State and Local Government Structure and Operation
The proposal would require all charter county governments to have elected constitutional officers, including sheriffs. It would lead to the Legislature beginning its annual session in January in even numbered years. It would create an Office of Domestic Security and Counterterrorism in the Department of Law Enforcement. It also would revise the constitutional authority for the Department of Veterans’ Affairs.
The exact ballot summary language reads:
"Requires legislature to retain department of veterans’ affairs. Ensures election of sheriffs, property appraisers, supervisors of elections, tax collectors, and clerks of court in all counties; removes county charters’ ability to abolish, change term, transfer duties, or eliminate election of these offices. Changes annual legislative session commencement date in even-numbered years from March to January; removes legislature’s authorization to fix another date. Creates office of domestic security and counterterrorism within department of law enforcement."
On Wednesday, April 4, FAC sent a letter to the CRC Style and Drafting Committee regarding the ballot language on Amendment 10, then formally known as Proposal 6005. FAC found the ballot summary for Amendment 10 to be very misleading for voters. If you wish to few the letter FAC sent to the CRC, please click here.
During FAC's Annual Conference in June, the FAC Board of Directors voted to oppose Amendment 10.
Voters of charter counties are constitutionally empowered to determine whether or not the clerk of court should serve as the county finance officer; whether the tax collector, supervisor of elections, sheriff, and property appraiser should be elected; and whether the responsibilities of these officers to their local citizens should be determined by the voters through their county charter.
The ability of local voters to decide the best form of government for their communities is the foundation of home rule. Amendment 10 erodes that foundation focusing instead on political power grabs rather than respecting the discussion and decisions making authority of the citizens.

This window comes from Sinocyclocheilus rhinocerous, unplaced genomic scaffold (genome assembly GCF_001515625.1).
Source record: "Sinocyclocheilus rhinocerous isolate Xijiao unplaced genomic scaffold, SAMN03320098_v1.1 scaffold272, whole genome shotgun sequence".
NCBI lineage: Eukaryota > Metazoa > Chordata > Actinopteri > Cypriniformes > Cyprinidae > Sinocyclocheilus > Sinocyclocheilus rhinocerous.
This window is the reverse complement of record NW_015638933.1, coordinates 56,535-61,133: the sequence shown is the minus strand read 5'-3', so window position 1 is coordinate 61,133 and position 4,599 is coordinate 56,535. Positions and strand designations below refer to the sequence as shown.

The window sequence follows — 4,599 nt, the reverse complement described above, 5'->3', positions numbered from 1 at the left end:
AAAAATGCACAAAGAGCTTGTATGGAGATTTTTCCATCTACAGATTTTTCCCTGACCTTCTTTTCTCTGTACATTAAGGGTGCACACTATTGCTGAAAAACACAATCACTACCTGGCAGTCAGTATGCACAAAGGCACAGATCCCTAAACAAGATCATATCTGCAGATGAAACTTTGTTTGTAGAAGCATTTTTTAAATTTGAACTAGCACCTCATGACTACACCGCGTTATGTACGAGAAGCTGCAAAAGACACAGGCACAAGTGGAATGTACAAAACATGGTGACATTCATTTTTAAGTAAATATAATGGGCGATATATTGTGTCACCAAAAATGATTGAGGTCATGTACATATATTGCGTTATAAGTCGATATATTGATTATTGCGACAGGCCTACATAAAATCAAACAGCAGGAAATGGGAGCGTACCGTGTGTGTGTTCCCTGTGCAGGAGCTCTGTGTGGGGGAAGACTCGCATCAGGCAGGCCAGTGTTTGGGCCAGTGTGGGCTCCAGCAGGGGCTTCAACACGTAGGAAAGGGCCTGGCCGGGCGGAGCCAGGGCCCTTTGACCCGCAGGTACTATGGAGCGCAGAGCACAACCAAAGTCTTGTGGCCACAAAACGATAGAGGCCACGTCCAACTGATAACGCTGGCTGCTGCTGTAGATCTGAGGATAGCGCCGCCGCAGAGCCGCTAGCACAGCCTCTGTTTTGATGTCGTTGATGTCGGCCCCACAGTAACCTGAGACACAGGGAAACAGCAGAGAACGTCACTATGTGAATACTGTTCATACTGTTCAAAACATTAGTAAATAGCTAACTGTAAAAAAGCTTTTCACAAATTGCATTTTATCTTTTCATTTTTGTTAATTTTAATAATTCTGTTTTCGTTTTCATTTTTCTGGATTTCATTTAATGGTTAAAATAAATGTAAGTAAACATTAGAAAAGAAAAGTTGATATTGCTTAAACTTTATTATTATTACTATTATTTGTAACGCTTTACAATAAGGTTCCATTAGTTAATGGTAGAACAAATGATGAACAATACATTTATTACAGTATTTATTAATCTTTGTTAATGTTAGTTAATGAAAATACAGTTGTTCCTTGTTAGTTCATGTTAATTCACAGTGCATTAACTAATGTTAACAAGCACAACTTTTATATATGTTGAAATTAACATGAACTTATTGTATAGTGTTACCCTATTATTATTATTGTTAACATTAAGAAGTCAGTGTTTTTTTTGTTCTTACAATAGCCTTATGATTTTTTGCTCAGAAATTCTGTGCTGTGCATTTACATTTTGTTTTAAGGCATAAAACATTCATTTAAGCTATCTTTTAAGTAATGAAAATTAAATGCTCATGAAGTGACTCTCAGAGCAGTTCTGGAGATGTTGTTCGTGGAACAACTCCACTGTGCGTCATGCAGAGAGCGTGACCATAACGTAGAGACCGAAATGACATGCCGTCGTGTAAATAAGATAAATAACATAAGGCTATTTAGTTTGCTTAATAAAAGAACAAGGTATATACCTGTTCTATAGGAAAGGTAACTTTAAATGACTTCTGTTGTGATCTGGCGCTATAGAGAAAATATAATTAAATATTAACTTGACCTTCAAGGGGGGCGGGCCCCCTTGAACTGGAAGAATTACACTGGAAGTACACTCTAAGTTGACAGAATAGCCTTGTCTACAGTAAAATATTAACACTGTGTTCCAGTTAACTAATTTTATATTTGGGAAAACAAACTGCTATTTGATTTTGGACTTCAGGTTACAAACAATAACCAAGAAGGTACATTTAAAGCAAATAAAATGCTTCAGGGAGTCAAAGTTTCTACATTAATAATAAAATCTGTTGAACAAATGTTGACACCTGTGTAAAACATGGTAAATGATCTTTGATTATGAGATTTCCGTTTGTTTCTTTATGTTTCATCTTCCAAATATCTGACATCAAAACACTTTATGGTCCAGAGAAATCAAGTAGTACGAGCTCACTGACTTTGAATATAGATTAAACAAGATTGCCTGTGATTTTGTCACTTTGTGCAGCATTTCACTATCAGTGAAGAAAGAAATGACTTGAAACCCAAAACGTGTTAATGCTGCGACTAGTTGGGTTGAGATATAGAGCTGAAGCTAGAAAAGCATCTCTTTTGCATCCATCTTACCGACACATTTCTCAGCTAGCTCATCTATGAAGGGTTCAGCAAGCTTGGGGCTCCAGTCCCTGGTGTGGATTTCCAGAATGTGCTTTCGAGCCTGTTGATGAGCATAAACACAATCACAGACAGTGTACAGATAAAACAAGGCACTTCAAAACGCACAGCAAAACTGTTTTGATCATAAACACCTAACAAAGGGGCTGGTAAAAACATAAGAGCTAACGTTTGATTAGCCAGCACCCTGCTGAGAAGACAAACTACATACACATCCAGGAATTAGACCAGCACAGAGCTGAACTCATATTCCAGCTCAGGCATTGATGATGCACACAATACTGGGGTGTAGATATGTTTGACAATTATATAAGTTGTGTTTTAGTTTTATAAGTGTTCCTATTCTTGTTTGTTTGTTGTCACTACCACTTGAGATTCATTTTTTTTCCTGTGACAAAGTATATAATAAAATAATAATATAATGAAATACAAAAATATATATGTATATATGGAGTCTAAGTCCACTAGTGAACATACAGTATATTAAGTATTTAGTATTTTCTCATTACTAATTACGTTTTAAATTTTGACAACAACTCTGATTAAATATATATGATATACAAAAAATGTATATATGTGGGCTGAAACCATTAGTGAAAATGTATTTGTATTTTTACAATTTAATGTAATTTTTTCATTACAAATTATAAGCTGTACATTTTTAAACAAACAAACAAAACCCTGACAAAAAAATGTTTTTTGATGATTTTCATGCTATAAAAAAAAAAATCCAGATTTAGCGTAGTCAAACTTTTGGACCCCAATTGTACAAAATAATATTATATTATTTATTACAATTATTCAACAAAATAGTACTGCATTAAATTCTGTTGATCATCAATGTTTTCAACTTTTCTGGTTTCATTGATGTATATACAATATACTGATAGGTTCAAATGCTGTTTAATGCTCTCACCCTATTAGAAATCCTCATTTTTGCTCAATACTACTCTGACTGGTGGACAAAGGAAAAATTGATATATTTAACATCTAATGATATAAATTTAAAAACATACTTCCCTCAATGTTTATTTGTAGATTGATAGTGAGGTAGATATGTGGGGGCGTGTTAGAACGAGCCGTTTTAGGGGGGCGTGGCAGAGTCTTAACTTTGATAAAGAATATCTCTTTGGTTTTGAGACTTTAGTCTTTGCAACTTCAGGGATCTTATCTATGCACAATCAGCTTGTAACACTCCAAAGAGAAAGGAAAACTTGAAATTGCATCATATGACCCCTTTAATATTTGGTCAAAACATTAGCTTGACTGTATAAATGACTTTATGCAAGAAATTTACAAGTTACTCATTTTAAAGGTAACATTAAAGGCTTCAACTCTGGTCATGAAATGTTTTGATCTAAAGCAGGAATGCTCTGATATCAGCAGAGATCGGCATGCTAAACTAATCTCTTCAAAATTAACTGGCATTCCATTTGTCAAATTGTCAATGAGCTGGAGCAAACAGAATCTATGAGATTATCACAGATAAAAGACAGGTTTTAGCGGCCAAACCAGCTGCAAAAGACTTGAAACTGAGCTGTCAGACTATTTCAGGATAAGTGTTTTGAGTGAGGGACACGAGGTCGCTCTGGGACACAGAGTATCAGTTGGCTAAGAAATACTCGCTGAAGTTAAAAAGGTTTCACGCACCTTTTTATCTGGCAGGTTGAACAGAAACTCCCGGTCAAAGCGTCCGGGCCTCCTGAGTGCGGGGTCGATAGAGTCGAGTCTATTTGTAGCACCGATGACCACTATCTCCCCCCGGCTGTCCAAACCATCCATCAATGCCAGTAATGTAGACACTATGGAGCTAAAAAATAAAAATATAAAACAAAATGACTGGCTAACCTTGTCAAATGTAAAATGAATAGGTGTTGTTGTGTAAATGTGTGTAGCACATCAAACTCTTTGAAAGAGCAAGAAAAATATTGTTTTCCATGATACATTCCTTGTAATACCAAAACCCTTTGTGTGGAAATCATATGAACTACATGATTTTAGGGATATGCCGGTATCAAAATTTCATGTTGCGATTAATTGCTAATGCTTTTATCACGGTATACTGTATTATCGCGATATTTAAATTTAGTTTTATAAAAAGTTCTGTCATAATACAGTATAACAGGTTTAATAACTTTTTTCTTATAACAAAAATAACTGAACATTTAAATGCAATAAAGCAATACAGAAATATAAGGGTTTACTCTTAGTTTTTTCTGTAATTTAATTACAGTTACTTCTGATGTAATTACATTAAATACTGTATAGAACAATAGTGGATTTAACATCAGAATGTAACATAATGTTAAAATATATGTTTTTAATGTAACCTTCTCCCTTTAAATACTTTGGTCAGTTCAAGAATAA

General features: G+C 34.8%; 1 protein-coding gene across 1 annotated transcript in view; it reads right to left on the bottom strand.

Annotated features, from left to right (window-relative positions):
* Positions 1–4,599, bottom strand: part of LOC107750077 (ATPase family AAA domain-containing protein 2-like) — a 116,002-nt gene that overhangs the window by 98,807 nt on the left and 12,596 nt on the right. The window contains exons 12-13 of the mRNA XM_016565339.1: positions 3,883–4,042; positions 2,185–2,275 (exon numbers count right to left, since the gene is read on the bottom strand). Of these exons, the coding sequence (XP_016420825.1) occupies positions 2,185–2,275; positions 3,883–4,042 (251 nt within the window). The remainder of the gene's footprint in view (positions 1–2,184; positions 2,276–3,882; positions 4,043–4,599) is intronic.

The local citizens are most attuned to the needs of their communities - not voters hundreds of miles away. If there is a need to change their local government structure, local voters can choose to make those changes on their own through their county charter.
Status of Constitutional Local Offices
The measure would prohibit counties from abolishing certain local offices—sheriff, tax collector, property appraiser, supervisor of elections, and clerk of the circuit court—and requiring elections for these offices. In Florida, counties with charter counties are allowed to alter the duties of constitutional local offices or abolish the offices.
The map illustrates which counties, as of 2018, are charter counties with altered offices, charter counties without altered offices, and non-charter governments.
Three separate lawsuits have been filed by Miami-Dade, Broward, and Volusia counties in Leon County Circuit Court. Each suit seeks to have the amendment removed from the November 2018 ballot on the grounds that the amendment (1) has misleading ballot language, (2) combines three separate subjects, and (3) would remove the counties' rights to self-governance.
With one vote in November, Florida residents can retain the state department of veterans affairs and create an office of counterterroism within the state department of law enforcement. But lumped into that same ballot measure is an unrelated decree that would throw Volusia County’s charter for a loop, at local taxpayers’ expense, by giving elected officers across the state, like sheriffs and property appraisers, full control of their budgets and personnel.
No need for 75 words to summarize Amendment 10. No need for such verbosity. Just choose a single word from the following list, any of which concisely describes the Constitution Revision Commission’s intent: Deceit. Sham. Fraud. Subterfuge. Flimflam. High-tone readers might prefer “artifice” to describe the commission’s ballot summary. My old granny would boil it down to “monkeyshine.”
Two Florida counties are asking a court to throw an amendment off the November ballot that asks voters around the state to overrule decisions made by their local voters on which of their officials should be elected.
Volusia County’s attorneys are challenging the wording of a November ballot measure that, if approved by state voters, they say would throw the county’s charter-protected structure of government for a loop at the expense of local taxpayers. One person opposed to the idea: Sheriff Mike Chitwood.
Warning that a constitutional amendment before voters will “gut” Miami-Dade County’s right to govern itself, the county has filed a lawsuit seeking to invalidate Amendment 10 on the November ballot. If adopted, it would require the county to elect a sheriff.
Volusia County Sheriff Mike Chitwood wants to return the office he holds to its former independence from county government. He favors an amendment to Florida’s Constitution, scheduled on the November statewide ballot, that erodes county home rule power, and results in inefficient and more costly government. The sheriff’s proposed fix is inconsistent with his good instinct to democratize county government and improve the quality of its management.
Voters across Florida would be asked to decide if Miami-Dade County should have an elected sheriff. Greyhound racing would be banned in Florida. And the lieutenant governor would have to head a state agency.